Direct-fed microbials routinely are used whenever a horse has been under a good deal of stress from training or shipping, has had a digestive upset, or has been on a course of antibiotics, which kill good and bad bacteria. Direct-fed microbials are helpful in establishing new bacterial populations, particularly in young foals that are born with a completely sterile hindgut. Adding direct-fed microbials to equine rations also has been purported to increase milk production in lactating mares, improve growth rates in foals, boost the immune system, and reduce incidence of sporadic colics.
Direct-fed microbials may help to improve digestibility of feeds and minerals such as calcium and zinc. Because hindgut bacteria also are responsible for digestion of much of a horse’s diet, establishing and maintaining a healthy hindgut bacterial population are essential.
Another feed ingredient routinely added to equine rations is yeast culture (Saccharomyces cerevisiae). Yeast culture is used to stabilize the hindgut bacterial populations and increase nutrient digestibility. It synthesizes many proteins and secretes all essential amino acids.
Many studies have been conducted with horses as to the usefulness of this ingredient. Adding yeast culture to the diets of horses has been shown to enhance the activity of fiber-digesting bacteria in the hindgut, which results in increased fiber digestibility and more efficient use of the vitamins and minerals derived from the forage portion of the diet. This important in the growing horse because calcium and phosphorus are essential dietary minerals for proper bone development.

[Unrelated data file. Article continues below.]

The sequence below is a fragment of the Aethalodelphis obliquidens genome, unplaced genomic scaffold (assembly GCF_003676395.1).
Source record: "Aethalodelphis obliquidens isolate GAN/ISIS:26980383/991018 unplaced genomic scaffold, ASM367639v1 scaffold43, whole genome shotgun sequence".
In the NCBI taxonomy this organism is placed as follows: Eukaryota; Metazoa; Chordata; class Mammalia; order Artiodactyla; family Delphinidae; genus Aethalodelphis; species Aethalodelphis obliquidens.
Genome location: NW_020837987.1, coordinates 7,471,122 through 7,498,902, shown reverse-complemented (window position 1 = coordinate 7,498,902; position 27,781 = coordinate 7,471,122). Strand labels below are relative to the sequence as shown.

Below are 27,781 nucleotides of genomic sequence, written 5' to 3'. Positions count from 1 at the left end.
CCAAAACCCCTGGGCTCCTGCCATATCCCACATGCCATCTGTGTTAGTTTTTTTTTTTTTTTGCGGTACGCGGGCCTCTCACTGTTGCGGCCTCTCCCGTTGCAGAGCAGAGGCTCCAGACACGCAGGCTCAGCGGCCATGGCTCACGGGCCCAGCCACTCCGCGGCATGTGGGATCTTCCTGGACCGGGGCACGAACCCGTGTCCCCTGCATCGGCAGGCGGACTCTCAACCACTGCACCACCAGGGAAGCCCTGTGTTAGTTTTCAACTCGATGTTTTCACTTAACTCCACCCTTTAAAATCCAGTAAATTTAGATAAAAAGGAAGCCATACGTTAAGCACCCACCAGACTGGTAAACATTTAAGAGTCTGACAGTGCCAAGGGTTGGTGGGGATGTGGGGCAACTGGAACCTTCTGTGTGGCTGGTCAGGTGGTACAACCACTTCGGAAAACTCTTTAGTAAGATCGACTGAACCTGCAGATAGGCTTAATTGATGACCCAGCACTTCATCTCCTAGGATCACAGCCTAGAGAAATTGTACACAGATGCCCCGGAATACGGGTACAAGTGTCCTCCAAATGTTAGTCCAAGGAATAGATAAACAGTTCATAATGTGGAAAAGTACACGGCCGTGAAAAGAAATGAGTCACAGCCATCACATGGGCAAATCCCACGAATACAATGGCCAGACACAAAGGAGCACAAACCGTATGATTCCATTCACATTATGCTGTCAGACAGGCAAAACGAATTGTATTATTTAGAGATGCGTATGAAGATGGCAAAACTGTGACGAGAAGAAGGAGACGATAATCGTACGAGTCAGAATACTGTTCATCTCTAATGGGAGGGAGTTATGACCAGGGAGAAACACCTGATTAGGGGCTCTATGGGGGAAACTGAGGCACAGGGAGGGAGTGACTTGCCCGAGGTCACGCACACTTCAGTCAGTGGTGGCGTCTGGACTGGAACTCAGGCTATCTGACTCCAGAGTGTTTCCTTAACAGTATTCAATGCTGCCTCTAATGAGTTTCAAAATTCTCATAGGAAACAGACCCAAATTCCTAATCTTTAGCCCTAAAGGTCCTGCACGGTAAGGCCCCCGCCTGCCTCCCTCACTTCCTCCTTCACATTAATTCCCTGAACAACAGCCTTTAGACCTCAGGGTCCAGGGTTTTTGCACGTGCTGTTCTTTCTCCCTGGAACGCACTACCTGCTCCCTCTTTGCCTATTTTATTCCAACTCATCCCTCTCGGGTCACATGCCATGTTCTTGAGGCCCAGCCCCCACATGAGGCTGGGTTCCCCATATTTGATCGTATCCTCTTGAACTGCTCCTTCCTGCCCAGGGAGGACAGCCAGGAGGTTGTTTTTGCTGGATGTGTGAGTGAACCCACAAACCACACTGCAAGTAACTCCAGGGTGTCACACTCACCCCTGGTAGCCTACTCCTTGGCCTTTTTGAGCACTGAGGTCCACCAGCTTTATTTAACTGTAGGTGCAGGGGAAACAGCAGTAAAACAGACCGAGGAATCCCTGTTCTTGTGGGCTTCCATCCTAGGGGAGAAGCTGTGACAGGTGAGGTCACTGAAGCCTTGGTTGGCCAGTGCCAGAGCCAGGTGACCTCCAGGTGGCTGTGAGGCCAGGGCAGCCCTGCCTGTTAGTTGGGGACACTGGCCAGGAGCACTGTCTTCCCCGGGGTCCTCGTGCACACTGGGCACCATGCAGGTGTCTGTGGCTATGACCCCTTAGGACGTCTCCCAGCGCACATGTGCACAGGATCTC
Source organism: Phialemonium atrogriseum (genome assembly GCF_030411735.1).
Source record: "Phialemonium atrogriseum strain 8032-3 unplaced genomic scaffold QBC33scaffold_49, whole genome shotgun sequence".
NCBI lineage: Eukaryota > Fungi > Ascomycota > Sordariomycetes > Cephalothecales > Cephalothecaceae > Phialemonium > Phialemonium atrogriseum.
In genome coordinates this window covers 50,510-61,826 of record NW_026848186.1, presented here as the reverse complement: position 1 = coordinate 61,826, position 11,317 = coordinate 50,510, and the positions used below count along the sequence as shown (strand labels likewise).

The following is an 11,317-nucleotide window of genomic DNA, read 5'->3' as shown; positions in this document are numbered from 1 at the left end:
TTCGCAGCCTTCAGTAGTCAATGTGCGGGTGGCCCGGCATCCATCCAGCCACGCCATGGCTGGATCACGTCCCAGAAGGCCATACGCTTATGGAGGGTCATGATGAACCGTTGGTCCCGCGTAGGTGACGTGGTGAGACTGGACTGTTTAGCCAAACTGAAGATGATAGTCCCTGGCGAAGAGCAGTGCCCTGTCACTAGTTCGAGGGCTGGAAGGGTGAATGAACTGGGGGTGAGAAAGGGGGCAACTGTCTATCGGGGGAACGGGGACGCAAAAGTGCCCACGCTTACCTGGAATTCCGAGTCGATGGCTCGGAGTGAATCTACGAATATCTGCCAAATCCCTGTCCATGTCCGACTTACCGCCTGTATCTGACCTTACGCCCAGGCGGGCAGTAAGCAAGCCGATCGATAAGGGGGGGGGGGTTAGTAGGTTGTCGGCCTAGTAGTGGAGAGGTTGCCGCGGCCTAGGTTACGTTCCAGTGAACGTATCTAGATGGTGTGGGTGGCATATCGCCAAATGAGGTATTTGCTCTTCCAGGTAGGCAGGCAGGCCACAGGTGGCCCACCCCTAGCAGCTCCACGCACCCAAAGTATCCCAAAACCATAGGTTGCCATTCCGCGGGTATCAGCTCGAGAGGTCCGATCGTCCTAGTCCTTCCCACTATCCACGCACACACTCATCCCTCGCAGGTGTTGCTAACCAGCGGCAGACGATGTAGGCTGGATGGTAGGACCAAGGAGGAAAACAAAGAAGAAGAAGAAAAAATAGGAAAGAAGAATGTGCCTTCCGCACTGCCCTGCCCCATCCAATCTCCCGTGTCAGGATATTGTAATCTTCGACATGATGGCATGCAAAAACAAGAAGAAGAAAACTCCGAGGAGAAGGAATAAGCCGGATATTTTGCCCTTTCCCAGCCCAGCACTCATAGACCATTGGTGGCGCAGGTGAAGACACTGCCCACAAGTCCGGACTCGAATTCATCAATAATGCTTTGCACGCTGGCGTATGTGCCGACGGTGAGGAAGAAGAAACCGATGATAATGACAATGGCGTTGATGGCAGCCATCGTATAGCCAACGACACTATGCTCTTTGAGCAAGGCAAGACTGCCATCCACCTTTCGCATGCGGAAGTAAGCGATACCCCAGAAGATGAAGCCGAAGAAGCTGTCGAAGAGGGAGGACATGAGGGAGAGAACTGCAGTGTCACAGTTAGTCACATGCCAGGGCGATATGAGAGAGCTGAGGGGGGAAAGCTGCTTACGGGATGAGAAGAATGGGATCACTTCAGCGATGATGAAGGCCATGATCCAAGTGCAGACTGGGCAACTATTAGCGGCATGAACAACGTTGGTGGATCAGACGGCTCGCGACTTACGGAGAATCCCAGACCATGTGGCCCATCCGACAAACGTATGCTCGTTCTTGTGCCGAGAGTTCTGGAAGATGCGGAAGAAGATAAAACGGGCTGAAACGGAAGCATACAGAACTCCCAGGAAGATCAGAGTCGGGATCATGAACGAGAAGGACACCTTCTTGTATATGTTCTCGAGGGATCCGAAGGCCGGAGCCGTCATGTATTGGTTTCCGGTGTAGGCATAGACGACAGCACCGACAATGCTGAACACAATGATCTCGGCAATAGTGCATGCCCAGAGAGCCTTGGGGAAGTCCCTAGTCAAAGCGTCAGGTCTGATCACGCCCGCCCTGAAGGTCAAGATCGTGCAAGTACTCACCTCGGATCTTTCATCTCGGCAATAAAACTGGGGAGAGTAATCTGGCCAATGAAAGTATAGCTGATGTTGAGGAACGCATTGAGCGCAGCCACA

Some of the phosphorus found in forages is bound to the plant fiber in the form of phytin phosphorus and is not readily digested and absorbed. Research studies have shown 20% increase in phosphorus availability when yeast culture is added to the diet. Yeast culture stimulates the hindgut bacteria to produce the enzyme phytase, which acts to break down the bond between the fiber and the phytin phosphorus, making it readily absorable from the hindgut.
Lactating mares fed yeast culture have higher concentrations of sugars, fats, proteins, and amino acids, and their foals were shown to have higher average daily gains due to increased availability of nutrients. Older horses will benefit directly from the addition of yeast culture due to increased fiber digestion and phosphorus absorption from the large intestine, which commonly deteriorates and loses some absorptive capacity due to aging.
In one research study, horses in training benefited greatly when fed a diet with added yeast culture, with lower blood lactate levels before and during exercise and faster clearance of lactate from the blood following exercise than did the control horses not receiving yeast culture.
New technology using chelated minerals has greatly enhanced absorption of this class of nutrients. Chelation involves bonding the mineral to nitrogen (usually supplied by amino acids), and chelates are organic molecules that contain a ring structure that protects the mineral from degradation.
This is important because minerals in the inorganic form, such as those found in trace mineral blocks, are large, and their molecular structure must be broken apart and restructured before being absorbed. They then can combine with other substances, making them less available to the horse. Chelated minerals have a neutral electrical charge and, therefore, are absorbed more efficiently through the intestinal wall.